I've found that extended (i.e. square-wave) boluses are indispensable, especially for reduced or low-carb meals. For total bolus, a good starting point would be @Terry4's formula: equivalent carb grams = actual carb grams + 0.5*protein grams + 0.1*fat grams. Then, again as a starting point, for the split you may use (actual carb grams)/(equivalent carb grams) as the % that should be delivered as normal bolus. Finally, timing: I typically use 4 hours for square waves, and I've had the best results in minimizing post-meal spikes when I start the square wave about an hour before a meal. If I know that I'll do same exercise after the meal, I'd reduce the normal bolus some more (but would keep the square wave going). For unplanned exercises, I'd interrupt the square-wave, or just east some snack up front, or do some combination of the two depending on how strenuous or lengthy the exercise may be. As usual, these are just starting points. By experimentation you can adjust the total, the split, and the timing to work best for you.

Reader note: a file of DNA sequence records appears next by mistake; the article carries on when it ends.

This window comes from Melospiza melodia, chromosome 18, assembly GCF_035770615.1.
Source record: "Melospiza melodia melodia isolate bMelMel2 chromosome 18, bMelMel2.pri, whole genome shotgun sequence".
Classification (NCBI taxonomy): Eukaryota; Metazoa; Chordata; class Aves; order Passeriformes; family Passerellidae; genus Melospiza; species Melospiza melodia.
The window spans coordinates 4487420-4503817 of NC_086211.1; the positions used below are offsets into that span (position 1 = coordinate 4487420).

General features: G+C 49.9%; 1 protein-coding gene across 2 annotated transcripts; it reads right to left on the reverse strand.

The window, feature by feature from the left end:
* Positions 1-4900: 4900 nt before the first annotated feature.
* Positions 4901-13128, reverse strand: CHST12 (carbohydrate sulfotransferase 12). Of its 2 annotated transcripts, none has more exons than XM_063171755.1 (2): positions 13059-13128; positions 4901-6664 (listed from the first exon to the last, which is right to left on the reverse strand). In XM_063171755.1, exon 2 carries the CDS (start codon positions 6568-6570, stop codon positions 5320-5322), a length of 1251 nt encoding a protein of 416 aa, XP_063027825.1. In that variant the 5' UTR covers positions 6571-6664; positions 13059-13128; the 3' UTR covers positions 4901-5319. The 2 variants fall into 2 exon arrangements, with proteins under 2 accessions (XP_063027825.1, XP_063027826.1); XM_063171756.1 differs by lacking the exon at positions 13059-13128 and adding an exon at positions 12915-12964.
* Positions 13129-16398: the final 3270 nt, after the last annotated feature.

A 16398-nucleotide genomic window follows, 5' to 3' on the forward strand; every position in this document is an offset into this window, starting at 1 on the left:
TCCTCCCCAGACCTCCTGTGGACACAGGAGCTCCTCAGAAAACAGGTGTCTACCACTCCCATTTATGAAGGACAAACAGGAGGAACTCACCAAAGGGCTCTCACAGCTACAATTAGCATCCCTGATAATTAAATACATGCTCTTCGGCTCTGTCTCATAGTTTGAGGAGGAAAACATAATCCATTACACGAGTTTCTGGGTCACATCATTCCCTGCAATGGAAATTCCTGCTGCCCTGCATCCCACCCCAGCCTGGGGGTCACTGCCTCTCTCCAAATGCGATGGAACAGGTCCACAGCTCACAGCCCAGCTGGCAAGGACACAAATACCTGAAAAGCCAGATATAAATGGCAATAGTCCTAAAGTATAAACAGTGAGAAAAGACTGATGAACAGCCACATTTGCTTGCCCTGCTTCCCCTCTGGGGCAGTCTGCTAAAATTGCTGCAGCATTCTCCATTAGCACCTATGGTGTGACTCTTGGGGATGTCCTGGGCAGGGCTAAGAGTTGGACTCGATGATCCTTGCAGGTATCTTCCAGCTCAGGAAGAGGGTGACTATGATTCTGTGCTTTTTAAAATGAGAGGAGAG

In general, I find square-waves (or, equivalently, high temp basals) extremely useful. They match protein/fat effects better than normal boluses, and are more forgiving with respect to timing or quantity errors. Plus, they can be terminated as needed. Looking back at my stats, I see that I've been delivering more insulin in the form of square-waves than as normal boluses in a diet of about 100g of carbs per day on average.